Explore Lock 36 in Historic Little Falls, NY
Ruins of the 1795 Western Inland Canal in Little Falls, NY

The Oldest Extant Canal Relics in America

Following the Revolutionary War, both politicians and businessmen realized the importance of making the Mohawk River more navigable, both to facilitate routes of commerce and to secure the military supply lines spanning between the Eastern seaboard and the Great Lakes region. In order to end the need to portage boats around the rapids, New York State awarded the Western Inland Lock Navigation Company a charter for the construction of a canal. The construction process, however, was plagued by financial difficulties, several bad engineering decisions and a certain measure of political cronyism. After four years of construction, a short canal of three-quarters of a mile long and twelve feet wide, and consisting of five locks that together hoisted boats nearly 45 vertical feet, allowed boaters to circumvent the rapids at Little Falls.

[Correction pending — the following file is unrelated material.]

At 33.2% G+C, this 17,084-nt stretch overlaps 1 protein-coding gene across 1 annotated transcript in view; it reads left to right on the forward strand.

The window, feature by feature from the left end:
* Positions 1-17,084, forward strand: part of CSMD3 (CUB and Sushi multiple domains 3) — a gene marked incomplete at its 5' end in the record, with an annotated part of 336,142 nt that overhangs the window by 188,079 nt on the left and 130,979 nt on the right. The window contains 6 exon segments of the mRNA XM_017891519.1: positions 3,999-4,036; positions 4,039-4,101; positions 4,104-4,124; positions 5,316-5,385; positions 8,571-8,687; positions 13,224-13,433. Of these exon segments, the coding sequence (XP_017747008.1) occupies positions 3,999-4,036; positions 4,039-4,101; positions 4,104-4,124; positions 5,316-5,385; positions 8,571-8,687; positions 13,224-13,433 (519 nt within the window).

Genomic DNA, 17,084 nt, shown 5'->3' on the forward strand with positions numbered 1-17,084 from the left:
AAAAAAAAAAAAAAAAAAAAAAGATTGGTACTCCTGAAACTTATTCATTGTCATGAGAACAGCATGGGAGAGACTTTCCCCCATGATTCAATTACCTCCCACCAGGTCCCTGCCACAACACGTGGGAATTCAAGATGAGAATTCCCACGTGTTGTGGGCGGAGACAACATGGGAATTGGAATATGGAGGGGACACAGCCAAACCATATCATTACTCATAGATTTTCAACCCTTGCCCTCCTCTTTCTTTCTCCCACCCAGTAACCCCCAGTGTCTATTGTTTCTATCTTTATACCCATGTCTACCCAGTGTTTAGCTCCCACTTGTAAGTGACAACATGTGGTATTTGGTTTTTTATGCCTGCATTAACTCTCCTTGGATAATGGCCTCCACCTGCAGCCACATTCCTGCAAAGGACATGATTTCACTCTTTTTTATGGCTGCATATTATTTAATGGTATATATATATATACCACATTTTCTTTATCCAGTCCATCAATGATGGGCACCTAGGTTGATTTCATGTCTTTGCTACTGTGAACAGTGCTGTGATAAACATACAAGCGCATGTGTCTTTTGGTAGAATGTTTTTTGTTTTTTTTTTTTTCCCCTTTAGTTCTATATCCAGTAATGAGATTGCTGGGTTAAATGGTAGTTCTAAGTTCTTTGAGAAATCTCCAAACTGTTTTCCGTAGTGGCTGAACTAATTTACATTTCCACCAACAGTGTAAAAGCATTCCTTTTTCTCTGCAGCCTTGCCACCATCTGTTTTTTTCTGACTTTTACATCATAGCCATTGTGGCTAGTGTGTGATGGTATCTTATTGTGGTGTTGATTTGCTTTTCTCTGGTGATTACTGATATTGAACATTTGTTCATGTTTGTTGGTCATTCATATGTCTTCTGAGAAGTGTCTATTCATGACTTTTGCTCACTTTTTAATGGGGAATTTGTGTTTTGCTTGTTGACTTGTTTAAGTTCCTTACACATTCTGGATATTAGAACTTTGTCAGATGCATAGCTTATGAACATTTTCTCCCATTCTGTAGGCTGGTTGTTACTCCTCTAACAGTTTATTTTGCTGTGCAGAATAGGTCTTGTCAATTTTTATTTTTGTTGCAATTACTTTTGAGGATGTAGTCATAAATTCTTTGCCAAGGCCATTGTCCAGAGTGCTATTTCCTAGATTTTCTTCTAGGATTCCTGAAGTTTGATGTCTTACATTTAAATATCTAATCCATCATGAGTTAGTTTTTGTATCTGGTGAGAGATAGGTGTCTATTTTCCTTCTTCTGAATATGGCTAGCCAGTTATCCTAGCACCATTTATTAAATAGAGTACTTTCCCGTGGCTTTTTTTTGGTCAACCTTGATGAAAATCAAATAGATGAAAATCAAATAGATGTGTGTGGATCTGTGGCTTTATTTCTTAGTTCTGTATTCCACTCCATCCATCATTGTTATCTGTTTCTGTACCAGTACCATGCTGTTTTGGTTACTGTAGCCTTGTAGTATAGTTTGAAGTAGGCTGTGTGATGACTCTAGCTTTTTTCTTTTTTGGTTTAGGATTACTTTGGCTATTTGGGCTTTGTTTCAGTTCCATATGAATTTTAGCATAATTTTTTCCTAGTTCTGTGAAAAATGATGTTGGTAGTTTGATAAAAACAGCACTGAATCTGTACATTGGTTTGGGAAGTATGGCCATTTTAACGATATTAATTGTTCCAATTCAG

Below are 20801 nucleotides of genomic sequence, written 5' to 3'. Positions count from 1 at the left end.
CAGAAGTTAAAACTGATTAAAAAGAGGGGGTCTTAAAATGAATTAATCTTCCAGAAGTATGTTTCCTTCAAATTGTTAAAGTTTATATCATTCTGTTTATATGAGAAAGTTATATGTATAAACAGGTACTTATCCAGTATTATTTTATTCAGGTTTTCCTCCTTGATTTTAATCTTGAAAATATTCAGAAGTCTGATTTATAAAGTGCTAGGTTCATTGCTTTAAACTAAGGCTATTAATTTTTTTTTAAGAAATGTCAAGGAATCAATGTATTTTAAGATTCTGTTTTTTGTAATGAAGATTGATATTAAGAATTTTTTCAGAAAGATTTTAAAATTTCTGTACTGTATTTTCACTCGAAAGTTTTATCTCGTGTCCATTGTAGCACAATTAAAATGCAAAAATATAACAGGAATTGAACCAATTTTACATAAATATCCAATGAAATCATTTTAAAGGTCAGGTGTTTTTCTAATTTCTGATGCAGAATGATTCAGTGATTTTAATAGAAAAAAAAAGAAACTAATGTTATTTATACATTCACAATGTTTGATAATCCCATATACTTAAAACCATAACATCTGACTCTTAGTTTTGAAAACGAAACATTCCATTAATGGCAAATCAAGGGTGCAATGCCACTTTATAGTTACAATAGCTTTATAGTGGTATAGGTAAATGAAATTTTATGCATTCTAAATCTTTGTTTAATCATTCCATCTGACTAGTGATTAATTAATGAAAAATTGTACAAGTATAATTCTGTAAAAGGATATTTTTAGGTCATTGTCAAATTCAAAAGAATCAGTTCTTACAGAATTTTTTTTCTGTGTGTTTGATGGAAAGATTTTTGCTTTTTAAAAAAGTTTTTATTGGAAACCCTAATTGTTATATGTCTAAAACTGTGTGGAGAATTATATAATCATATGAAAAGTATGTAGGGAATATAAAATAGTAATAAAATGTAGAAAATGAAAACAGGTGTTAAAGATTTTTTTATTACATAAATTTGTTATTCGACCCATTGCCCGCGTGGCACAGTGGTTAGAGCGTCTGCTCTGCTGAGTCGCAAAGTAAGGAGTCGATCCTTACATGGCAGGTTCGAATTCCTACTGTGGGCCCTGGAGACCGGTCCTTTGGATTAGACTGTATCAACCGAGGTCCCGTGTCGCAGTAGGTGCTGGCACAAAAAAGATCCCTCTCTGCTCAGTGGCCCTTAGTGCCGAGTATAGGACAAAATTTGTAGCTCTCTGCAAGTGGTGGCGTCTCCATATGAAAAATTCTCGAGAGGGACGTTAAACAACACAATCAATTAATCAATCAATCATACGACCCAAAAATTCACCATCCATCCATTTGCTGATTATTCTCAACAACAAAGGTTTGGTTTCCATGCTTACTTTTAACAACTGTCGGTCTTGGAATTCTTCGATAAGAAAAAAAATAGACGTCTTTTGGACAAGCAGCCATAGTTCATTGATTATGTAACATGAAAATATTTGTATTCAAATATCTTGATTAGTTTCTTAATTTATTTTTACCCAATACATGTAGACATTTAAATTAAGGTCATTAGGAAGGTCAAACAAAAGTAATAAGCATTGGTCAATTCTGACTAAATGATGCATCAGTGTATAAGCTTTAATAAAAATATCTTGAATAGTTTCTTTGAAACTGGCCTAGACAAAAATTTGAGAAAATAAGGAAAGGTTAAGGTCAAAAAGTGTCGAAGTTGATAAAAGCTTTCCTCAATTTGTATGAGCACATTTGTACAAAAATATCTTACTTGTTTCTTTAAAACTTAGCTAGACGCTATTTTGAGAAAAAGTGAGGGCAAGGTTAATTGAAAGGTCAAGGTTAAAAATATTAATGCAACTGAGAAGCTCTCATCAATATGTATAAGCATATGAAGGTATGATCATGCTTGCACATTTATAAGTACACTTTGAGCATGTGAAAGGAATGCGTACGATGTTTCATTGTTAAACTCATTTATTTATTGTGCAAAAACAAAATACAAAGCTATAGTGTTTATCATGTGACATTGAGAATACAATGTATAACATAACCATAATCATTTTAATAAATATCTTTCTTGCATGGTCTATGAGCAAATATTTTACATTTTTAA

The Western Inland Canal remained in use for nearly thirty years, before the it was rendered obsolete by the construction of the original Erie Canal. The original wooden locks, which eventually began to rot, were replaced by stone structures - built from Little Falls stone - in 1802 and 1803. Today, all that remains of this canal is a singular fragment of a guard lock, and its iron mechanisms, making it the oldest extant bit of canal lock in the United States.

Remains of the 1795 Canal in Little Falls, NY

When the Erie Canal was opened, an aqueduct was constructed to carry boat traffic from the canal across the Mohawk River and into the Little Falls harbor, which connected to the Western Inland Canal. Remains of the aqueduct, which finally collapsed in the flood of 1993, may still be seen near Benton's Landing at Canal Place.

Remains of the Aqueduct in Little Falls, NY